One of my authors told me recently that, when he’d begun the process, he had not understood how long it would take. I understand that, because that author is not a seasoned writer. This is his first ever book. He’d spent years developing his idea. He’d written notes, drafted outlines, prepared character sketches: he’d done everything but write the book. Oh, he’d tried to write it but he’d realised after several abortive efforts that he didn’t have the skills to turn his ideas into a finished work of fiction.
There is a way to deal with that, of course. It’s how every writer starts. You’ve got your idea, you’ve thought it through, and though you may not know how it ends you have some ideas about where the beginning is going to take you. So you start writing. And, as you write, you realize how much you don’t know about the job you’ve taken on. You don’t know about Show, Don’t Tell. You don’t know about narrative arcs, and scene construction, and how the second fits into the first. You don’t know… Well, I could go on listing the things you don’t know but we’d be here all day. So, if you’re really set on becoming a writer, you start learning about those things. Maybe you sign up for a creative writing course. Maybe you buy a lot of books about writing. Some people do both of those things. Others write their book and pay serious money to have a professional tell them what’s wrong with it.
Then you send it off to a publisher and sit back thinking it can’t be long before the Nobel Literature Prize committee is sending you a telegram. (Are telegrams still a thing in the 21st century?) Instead, you get a rejection letter. If you’re determined to become a writer, that is by no means the last rejection letter you’re going to see.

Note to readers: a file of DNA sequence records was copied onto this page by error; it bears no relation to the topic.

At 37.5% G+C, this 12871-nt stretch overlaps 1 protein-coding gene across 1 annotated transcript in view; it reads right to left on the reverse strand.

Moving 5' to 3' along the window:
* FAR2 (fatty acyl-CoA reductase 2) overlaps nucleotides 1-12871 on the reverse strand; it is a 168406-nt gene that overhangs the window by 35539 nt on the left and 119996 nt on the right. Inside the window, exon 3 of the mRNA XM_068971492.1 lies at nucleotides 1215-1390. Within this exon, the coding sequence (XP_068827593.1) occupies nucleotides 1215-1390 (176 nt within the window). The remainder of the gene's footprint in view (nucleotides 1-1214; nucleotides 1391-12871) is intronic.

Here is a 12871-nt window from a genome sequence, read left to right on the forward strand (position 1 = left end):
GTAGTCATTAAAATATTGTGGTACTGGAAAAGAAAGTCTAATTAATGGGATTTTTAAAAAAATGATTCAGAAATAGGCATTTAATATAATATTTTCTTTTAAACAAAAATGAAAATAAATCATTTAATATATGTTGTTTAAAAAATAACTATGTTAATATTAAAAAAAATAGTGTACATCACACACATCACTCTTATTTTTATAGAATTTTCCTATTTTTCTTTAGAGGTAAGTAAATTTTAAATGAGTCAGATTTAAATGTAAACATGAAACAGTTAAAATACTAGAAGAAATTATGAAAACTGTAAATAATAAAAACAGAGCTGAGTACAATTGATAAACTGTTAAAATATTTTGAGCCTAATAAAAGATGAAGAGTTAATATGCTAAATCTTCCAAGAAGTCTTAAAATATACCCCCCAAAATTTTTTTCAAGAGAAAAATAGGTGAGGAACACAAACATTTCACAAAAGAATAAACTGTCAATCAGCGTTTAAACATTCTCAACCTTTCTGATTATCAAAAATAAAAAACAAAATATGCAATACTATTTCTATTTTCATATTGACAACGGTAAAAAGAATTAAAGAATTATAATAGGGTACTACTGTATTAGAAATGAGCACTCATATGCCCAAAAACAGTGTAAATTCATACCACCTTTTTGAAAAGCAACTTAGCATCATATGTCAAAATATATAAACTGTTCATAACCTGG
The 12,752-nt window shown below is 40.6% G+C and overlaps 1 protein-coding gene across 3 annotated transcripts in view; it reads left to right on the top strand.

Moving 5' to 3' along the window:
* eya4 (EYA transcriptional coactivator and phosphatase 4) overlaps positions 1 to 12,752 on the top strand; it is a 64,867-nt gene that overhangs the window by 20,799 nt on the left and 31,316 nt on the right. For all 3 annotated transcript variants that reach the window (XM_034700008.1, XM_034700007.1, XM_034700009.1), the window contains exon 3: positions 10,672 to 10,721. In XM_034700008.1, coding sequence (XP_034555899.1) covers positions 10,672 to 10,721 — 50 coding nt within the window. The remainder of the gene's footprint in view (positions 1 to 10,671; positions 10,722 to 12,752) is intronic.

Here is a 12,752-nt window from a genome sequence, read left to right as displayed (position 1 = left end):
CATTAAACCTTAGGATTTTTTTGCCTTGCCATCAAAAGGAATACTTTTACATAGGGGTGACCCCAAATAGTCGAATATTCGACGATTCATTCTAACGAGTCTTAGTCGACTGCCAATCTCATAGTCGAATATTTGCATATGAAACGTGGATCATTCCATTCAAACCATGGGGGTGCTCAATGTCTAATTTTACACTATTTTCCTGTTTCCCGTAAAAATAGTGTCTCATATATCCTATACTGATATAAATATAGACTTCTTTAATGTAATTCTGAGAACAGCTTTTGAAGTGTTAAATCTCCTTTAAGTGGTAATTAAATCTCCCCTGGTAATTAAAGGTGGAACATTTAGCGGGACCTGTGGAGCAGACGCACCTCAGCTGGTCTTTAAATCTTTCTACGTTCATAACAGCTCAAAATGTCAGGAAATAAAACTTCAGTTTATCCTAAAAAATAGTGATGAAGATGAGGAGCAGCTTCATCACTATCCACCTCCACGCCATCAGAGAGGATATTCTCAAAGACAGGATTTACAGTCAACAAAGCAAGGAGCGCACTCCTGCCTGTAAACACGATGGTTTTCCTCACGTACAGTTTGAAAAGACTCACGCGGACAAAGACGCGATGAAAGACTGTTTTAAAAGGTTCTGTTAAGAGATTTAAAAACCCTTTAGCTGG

But not everyone wants to do all of those things, because not everyone is daft enough to want a career as a professional writer. All some people want is to see their ideas translated into book form by someone who – unlike them – does know what they’re doing and will produce a book good enough to get at least a second glance from agents and publishers.
The people who produce those good enough books are called ghost writers, and I’m one of them. I’ve been one for quite a long time now and I’ve written more than sixty books that have been published under other people’s names. And it’s easy for the author to imagine that the ghost writer will simply sit down, read the idea and the other material the author has sent, and write the book.
It isn’t as simple as that.
If I’m going to do the author’s ideas justice, I need to get that book as firmly rooted in my mind as it is in the author’s. And that takes time. You know that feeling you have when you just finished a book that really grabbed hold of you? And now you feel as though you’re living the story, you know the characters because you’re one of them, you understand how they feel and why they do the sometimes odd things they do? That’s how I have to feel if I’m going to give you the best book I possibly can.
Oh, yes, it’s easy enough for any ghost writer who has mastered all the things an author needs to know to knock out 80,000 words good enough to meet the brief. Good enough for the writer to be able to say to the author, ‘There you are. That’s what you asked for; that’s what you’ve got.’ But a ghost writer who cares about the work wants to deliver more than that. We want to give you a book that, when other people read it, will allow them to feel the same deep involvement as you felt while you were developing the idea in your head.
You can have it good. You can have it quick. But you can’t have both
Isn’t that what you want, too? I used to say, “You can have it good. You can have it cheap. But you can’t have both at the same time.” I still say that, as it happens, but I also say the same thing substituting “quick” for “cheap.”
Want to know more about me, ghost writing, and your ideas? Fill in your name and contact details below and I’ll get back to you.